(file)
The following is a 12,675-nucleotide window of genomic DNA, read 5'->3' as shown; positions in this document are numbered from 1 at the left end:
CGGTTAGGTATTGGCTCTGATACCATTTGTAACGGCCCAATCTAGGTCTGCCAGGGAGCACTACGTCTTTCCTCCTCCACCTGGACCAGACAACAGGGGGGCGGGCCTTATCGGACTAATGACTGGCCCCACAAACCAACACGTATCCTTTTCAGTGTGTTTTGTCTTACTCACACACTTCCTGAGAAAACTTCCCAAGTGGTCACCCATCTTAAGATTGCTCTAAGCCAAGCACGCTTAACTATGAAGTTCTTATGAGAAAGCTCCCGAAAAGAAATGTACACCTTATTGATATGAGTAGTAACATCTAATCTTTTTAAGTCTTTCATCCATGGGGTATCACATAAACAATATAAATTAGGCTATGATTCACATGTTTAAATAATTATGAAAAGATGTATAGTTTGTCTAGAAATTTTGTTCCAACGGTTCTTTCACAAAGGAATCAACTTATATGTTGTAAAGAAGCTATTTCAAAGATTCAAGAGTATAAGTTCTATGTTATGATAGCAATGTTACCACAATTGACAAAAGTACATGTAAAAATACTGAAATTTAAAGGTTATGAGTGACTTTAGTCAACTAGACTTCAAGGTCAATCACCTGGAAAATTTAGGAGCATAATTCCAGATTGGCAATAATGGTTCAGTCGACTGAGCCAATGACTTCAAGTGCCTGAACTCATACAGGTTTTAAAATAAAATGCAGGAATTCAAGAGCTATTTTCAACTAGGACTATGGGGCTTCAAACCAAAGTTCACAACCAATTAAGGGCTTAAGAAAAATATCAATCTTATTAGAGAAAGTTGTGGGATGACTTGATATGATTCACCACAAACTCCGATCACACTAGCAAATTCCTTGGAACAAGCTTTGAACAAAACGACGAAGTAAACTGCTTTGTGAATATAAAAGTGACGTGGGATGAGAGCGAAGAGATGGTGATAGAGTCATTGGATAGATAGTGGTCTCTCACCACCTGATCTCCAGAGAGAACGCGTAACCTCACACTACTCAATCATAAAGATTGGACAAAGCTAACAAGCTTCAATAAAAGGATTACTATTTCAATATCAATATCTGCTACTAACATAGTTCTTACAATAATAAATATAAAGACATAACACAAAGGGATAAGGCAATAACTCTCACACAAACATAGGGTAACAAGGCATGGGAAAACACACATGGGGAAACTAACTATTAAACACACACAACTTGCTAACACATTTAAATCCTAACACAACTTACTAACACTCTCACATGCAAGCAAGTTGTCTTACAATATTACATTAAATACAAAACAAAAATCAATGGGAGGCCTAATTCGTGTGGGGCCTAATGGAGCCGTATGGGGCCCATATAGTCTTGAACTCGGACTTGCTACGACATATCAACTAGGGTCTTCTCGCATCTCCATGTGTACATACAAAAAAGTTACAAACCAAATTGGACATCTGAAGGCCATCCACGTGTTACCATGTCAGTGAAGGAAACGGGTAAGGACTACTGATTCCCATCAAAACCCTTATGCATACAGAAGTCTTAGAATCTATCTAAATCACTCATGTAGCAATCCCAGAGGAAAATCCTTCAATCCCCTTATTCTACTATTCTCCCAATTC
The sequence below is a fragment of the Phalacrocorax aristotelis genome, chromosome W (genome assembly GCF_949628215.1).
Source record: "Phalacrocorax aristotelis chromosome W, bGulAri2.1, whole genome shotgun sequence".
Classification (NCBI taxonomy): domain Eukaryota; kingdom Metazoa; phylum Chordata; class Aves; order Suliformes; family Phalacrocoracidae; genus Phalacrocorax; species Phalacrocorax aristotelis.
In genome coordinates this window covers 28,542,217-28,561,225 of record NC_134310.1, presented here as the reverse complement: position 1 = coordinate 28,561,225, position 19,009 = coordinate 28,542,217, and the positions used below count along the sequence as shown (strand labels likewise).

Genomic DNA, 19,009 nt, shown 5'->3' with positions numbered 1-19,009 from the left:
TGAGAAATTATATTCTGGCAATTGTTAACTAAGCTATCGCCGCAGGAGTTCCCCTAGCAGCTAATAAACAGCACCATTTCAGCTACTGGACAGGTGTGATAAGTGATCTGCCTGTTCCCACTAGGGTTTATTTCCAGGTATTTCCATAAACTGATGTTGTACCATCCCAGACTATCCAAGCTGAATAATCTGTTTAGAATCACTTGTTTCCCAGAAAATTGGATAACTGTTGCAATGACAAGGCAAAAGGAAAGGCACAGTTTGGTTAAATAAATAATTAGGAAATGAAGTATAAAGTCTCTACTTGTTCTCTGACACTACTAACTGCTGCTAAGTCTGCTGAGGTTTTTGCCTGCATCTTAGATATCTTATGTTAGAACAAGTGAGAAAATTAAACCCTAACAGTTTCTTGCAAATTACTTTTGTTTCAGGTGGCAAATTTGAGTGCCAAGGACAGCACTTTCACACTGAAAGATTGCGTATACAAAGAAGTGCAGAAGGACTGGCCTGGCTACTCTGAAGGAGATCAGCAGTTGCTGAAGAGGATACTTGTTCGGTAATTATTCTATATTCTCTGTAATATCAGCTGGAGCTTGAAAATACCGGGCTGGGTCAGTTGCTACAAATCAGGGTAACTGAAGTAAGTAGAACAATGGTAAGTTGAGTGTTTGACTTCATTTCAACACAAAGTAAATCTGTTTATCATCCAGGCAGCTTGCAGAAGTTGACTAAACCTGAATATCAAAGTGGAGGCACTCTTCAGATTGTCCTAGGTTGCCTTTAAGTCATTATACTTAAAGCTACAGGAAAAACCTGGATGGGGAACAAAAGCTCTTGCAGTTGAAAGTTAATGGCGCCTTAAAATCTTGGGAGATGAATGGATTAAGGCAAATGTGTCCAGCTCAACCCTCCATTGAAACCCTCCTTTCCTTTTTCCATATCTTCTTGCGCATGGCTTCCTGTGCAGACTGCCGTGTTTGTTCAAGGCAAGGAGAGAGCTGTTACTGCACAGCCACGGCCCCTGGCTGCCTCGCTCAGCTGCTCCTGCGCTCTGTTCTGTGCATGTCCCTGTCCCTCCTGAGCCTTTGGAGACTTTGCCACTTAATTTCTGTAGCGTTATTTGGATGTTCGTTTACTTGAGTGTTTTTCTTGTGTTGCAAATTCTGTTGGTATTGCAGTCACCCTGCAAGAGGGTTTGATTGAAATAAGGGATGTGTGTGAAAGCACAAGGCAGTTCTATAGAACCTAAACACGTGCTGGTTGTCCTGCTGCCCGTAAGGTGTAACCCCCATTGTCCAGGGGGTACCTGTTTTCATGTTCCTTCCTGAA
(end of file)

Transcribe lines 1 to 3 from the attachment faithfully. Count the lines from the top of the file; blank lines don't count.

The following is a 12,675-nucleotide window of genomic DNA, read 5'->3' as shown; positions in this document are numbered from 1 at the left end:
CGGTTAGGTATTGGCTCTGATACCATTTGTAACGGCCCAATCTAGGTCTGCCAGGGAGCACTACGTCTTTCCTCCTCCACCTGGACCAGACAACAGGGGGGCGGGCCTTATCGGACTAATGACTGGCCCCACAAACCAACACGTATCCTTTTCAGTGTGTTTTGTCTTACTCACACACTTCCTGAGAAAACTTCCCAAGTGGTCACCCATCTTAAGATTGCTCTAAGCCAAGCACGCTTAACTATGAAGTTCTTATGAGAAAGCTCCCGAAAAGAAATGTACACCTTATTGATATGAGTAGTAACATCTAATCTTTTTAAGTCTTTCATCCATGGGGTATCACATAAACAATATAAATTAGGCTATGATTCACATGTTTAAATAATTATGAAAAGATGTATAGTTTGTCTAGAAATTTTGTTCCAACGGTTCTTTCACAAAGGAATCAACTTATATGTTGTAAAGAAGCTATTTCAAAGATTCAAGAGTATAAGTTCTATGTTATGATAGCAATGTTACCACAATTGACAAAAGTACATGTAAAAATACTGAAATTTAAAGGTTATGAGTGACTTTAGTCAACTAGACTTCAAGGTCAATCACCTGGAAAATTTAGGAGCATAATTCCAGATTGGCAATAATGGTTCAGTCGACTGAGCCAATGACTTCAAGTGCCTGAACTCATACAGGTTTTAAAATAAAATGCAGGAATTCAAGAGCTATTTTCAACTAGGACTATGGGGCTTCAAACCAAAGTTCACAACCAATTAAGGGCTTAAGAAAAATATCAATCTTATTAGAGAAAGTTGTGGGATGACTTGATATGATTCACCACAAACTCCGATCACACTAGCAAATTCCTTGGAACAAGCTTTGAACAAAACGACGAAGTAAACTGCTTTGTGAATATAAAAGTGACGTGGGATGAGAGCGAAGAGATGGTGATAGAGTCATTGGATAGATAGTGGTCTCTCACCACCTGATCTCCAGAGAGAACGCGTAACCTCACACTACTCAATCATAAAGATTGGACAAAGCTAACAAGCTTCAATAAAAGGATTACTATTTCAATATCAATATCTGCTACTAACATAGTTCTTACAATAATAAATATAAAGACATAACACAAAGGGATAAGGCAATAACTCTCACACAAACATAGGGTAACAAGGCATGGGAAAACACACATGGGGAAACTAACTATTAAACACACACAACTTGCTAACACATTTAAATCCTAACACAACTTACTAACACTCTCACATGCAAGCAAGTTGTCTTACAATATTACATTAAATACAAAACAAAAATCAATGGGAGGCCTAATTCGTGTGGGGCCTAATGGAGCCGTATGGGGCCCATATAGTCTTGAACTCGGACTTGCTACGACATATCAACTAGGGTCTTCTCGCATCTCCATGTGTACATACAAAAAAGTTACAAACCAAATTGGACATCTGAAGGCCATCCACGTGTTACCATGTCAGTGAAGGAAACGGGTAAGGACTACTGATTCCCATCAAAACCCTTATGCATACAGAAGTCTTAGAATCTATCTAAATCACTCATGTAGCAATCCCAGAGGAAAATCCTTCAATCCCCTTATTCTACTATTCTCCCAATTC
The sequence below is a fragment of the Phalacrocorax aristotelis genome, chromosome W (genome assembly GCF_949628215.1).